William McCaw was born in Dunedin in 1894. The son of a Presbyterian minister, McCaw was working as an assistant school teacher in Upper Hutt when he enlisted in the New Zealand Expeditionary Force on 9 August 1914.
As a member of the Expeditionary Force’s Advance Party, McCaw was part of the force that occupied German Samoa on 29 August.
He returned to New Zealand in March 1915, and sailed for Egypt later in April, eventually serving with the Otago Battalion at Gallipoli, where he was wounded.
Making a full recovery, McCaw embarked for the Western Front and landed in France in 1916. There, he was transferred to the First Light Trench Mortar Battery.
McCaw saw action in the Somme battles of Flers-Courcelette and Morval in September 1916, during which his former unit – the 14th South Otago Company – suffered heavy casualties. He was lucky to survive. The following month, he received the Military Medal for gallantry.
In June 1917, McCaw’s mortar battery served at the Battle of Messines. The night before, he wrote in his diary.
Making final preparations for we ‘hop over’ tomorrow. Packed up all our gear and sent it away back for storage in charge of ‘Micky’ McDonald and the two cooks. Then it was busy all day supplying and attending to eleventh hour wants. About six p.m. I accompanied the skipper to our assault position in Nugent Support Trench, receiving final instructions from Brigade on the way. Not being in the first assault, we found our trench about a quarter of a mile behind the front line, and directly beneath Messines village…
The following morning McCaw was ready. He described the beginning of the assault.
At last came 3.10 a.m. – zero hour – and with it the barrage. To me standing looking over our parapet it was ‘Hell let loose’. The bombardment was many times redoubled. Out of the dim mist of darkness, smoke, and flashes, came a dull boom, high curling dull red flames, while the ground rocked as in a huge earthquake. The famous Messines mines had been fired.
During the battle, McCaw crossed through the destroyed German frontlines and had a near miss with a ‘whiz bang’ which exploded mid-air.
As the New Zealanders consolidated their positions among the ruins of the German defences, McCaw witnessed a peculiar interaction.
Down below us Maoris worked, filling in a demolished bridge so that traffic could proceed. Fritz shelled them. They stopped a party of captured Germans, handed them their shovels, making them finish the job amid their own shells. The work finished, those Huns were allowed to go and they considered not the order of their going. I had a look round what was left of the German lines and found them almost entirely demolished.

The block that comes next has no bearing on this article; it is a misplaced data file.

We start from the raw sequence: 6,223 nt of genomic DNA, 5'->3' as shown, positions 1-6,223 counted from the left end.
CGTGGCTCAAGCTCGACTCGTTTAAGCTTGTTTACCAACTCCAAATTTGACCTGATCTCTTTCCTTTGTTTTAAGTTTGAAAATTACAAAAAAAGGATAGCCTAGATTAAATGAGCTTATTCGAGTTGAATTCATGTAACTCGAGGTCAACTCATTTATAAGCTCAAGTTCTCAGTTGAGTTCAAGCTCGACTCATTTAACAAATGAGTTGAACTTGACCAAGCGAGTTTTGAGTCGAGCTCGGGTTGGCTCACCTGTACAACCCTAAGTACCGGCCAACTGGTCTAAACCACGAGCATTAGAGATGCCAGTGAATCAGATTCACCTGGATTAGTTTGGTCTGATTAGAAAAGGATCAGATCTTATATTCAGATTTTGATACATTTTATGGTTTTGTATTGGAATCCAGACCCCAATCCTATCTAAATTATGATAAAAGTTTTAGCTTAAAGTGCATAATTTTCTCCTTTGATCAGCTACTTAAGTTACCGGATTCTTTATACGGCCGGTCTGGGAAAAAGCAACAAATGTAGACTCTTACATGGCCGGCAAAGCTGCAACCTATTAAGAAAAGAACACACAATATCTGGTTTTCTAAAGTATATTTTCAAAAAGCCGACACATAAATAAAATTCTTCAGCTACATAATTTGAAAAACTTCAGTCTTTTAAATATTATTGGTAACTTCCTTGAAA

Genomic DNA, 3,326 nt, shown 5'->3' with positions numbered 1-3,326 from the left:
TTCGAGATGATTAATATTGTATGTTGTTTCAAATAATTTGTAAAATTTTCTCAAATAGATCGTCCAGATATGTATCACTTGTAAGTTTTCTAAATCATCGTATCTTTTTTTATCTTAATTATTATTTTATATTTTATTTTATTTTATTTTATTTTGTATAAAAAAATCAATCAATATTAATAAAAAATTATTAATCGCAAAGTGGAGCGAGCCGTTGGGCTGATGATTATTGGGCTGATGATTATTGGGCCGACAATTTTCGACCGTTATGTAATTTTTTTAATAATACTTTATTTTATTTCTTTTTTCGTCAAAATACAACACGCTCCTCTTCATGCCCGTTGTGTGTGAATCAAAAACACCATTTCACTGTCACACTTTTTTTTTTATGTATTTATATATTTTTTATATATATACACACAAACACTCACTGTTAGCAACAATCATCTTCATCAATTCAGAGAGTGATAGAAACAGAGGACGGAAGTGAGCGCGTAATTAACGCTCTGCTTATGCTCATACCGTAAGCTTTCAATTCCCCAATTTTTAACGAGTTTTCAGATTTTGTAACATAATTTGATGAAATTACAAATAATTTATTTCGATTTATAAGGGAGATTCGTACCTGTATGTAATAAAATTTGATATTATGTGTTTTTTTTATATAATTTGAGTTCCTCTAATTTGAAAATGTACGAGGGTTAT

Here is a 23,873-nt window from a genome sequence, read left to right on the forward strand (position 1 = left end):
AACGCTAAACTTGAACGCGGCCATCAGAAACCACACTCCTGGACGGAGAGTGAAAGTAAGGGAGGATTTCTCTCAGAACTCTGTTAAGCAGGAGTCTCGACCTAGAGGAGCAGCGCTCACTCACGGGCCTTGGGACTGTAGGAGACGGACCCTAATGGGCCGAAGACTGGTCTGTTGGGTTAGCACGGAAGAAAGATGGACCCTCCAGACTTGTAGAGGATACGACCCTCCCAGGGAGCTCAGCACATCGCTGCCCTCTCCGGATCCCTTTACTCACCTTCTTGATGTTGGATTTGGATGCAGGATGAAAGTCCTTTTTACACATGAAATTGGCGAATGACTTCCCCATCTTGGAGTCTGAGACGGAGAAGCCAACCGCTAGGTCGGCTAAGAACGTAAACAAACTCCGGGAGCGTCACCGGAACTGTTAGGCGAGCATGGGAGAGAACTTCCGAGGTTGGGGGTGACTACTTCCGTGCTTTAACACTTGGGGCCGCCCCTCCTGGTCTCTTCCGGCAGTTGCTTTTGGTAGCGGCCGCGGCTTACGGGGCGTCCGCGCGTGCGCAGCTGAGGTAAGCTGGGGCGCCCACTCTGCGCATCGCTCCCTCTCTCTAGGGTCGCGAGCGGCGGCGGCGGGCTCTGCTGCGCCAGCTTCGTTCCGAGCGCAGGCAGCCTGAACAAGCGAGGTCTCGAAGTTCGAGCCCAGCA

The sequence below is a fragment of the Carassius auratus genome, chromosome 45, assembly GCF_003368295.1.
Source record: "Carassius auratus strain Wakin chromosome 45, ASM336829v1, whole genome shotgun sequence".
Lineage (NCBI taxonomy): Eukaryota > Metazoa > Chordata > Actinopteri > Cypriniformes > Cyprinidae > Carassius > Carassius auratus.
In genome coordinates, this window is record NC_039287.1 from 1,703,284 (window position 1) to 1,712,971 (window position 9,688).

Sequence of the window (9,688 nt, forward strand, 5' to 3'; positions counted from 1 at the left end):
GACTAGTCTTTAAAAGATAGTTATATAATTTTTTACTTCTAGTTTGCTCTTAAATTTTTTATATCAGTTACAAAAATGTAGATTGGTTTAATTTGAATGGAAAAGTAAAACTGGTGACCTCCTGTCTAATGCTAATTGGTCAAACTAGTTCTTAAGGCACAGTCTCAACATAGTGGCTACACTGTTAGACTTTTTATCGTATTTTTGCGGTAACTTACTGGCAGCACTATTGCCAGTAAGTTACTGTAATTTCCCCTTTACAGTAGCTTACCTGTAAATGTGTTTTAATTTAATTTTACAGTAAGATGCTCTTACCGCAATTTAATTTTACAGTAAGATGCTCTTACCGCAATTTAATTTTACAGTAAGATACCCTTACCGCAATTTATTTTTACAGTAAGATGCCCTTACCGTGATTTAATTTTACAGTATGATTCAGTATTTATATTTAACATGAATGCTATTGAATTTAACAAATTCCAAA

McCaw also witnessed something more chilling.
One of our planes, its wing shot off, fell quite close. Its two occupants fell out, about two thousand feet and tho’ the sight sickened me, I could not bring my eyes off them till they hit the earth.
Exhausted and lucky to be alive, McCaw wrote to his brother, Bertie, a couple of weeks later, and told him about the battle.
At the appointed time, the barrage got loose, the mines went up, the boat rocked, and things moved – just a little.
Old Ma Earth got a rude shock that time and quivered some. A little later we were wending our way thro’ a feeble barrage to the scene of the stoush. Arriving just in rear of it, I found a good shellhole, and proceeded to fit it out for habitation. Finding a suitable hole was no difficult matter for there was nothing else but holes and holes and holes. The Somme had a fair selection in this line, but up here, the variety was greater still. And so, there I abode for a couple of days, letting old Fritz have a few.
McCaw eventually returned to the United Kingdom for officer training, then as a second lieutenant, took up a training position in New Zealand in March 1918.
He left New Zealand in October to serve overseas once more, however, the war ended before he could reach the Western Front. William McCaw returned to New Zealand aboard the Hororata in March 1919.
He died in Cambridge on 20 February 1983, aged 88.